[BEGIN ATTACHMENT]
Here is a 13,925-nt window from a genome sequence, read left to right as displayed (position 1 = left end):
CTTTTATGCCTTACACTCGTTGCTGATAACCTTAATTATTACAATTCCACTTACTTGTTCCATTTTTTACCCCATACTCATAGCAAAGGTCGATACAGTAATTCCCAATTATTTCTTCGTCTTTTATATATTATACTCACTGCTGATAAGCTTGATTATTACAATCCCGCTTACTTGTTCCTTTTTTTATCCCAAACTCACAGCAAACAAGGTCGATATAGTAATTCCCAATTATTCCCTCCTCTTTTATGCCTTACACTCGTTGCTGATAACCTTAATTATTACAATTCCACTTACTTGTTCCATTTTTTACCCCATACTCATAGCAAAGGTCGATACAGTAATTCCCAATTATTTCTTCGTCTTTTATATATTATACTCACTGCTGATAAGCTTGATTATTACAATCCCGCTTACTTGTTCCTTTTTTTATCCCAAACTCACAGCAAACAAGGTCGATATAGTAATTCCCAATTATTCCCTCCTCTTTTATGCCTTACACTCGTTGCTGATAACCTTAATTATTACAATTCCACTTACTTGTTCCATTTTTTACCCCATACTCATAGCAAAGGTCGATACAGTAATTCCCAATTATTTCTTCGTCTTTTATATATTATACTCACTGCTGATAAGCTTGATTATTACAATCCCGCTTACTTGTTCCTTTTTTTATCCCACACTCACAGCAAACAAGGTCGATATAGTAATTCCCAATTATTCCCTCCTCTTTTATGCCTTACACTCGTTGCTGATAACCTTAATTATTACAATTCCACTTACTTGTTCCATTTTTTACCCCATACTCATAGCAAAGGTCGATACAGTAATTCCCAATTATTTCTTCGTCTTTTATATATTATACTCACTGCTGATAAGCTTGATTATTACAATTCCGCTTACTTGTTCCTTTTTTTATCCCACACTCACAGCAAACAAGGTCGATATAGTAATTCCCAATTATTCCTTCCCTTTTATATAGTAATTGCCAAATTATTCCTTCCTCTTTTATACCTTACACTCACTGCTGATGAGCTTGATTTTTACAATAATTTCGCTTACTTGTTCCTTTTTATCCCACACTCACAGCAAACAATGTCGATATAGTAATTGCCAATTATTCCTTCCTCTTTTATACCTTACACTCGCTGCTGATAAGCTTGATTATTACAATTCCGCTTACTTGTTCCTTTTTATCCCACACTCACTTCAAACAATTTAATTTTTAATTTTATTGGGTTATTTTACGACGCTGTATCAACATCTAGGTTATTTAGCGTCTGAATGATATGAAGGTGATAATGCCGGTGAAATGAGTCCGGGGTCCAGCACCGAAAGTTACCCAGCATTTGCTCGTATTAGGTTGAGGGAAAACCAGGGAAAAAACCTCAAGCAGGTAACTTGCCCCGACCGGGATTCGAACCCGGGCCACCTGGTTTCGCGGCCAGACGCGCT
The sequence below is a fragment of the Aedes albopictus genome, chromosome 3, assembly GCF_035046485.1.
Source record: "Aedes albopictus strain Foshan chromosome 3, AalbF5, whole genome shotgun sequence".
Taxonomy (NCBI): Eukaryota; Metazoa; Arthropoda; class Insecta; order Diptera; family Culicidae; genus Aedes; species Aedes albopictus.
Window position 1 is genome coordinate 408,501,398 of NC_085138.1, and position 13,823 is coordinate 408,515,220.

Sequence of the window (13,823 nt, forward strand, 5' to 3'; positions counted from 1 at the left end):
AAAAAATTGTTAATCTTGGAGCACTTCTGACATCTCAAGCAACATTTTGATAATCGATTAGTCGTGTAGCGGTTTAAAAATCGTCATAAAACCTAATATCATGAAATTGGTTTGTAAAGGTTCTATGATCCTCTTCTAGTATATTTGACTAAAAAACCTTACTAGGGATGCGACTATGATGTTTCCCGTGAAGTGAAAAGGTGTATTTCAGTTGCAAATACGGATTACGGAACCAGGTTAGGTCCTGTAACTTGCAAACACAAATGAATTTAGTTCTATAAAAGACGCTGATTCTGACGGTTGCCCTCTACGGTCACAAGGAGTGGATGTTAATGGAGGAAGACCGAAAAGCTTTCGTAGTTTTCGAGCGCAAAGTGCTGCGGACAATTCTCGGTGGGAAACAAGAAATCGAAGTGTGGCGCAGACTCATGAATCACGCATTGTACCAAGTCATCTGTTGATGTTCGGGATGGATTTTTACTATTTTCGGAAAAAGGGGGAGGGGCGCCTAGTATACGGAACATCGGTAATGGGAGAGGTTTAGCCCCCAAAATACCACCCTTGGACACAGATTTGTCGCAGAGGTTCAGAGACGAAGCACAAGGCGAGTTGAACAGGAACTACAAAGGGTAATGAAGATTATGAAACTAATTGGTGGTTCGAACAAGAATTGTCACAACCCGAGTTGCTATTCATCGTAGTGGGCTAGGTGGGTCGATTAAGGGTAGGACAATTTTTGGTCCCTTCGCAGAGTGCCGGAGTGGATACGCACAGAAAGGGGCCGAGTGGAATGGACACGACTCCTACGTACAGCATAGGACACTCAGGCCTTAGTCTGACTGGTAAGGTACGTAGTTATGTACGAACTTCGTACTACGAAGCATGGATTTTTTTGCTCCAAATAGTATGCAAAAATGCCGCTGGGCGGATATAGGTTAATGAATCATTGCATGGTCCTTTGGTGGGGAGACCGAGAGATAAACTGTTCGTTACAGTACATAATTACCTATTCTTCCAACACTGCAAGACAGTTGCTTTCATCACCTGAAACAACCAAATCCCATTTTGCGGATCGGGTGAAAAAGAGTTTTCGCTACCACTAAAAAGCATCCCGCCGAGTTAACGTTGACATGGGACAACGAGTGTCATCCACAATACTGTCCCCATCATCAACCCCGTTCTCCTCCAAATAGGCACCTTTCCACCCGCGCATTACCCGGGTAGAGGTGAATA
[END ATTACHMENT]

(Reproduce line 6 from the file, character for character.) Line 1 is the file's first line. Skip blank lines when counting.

Window position 1 is genome coordinate 408,501,398 of NC_085138.1, and position 13,823 is coordinate 408,515,220.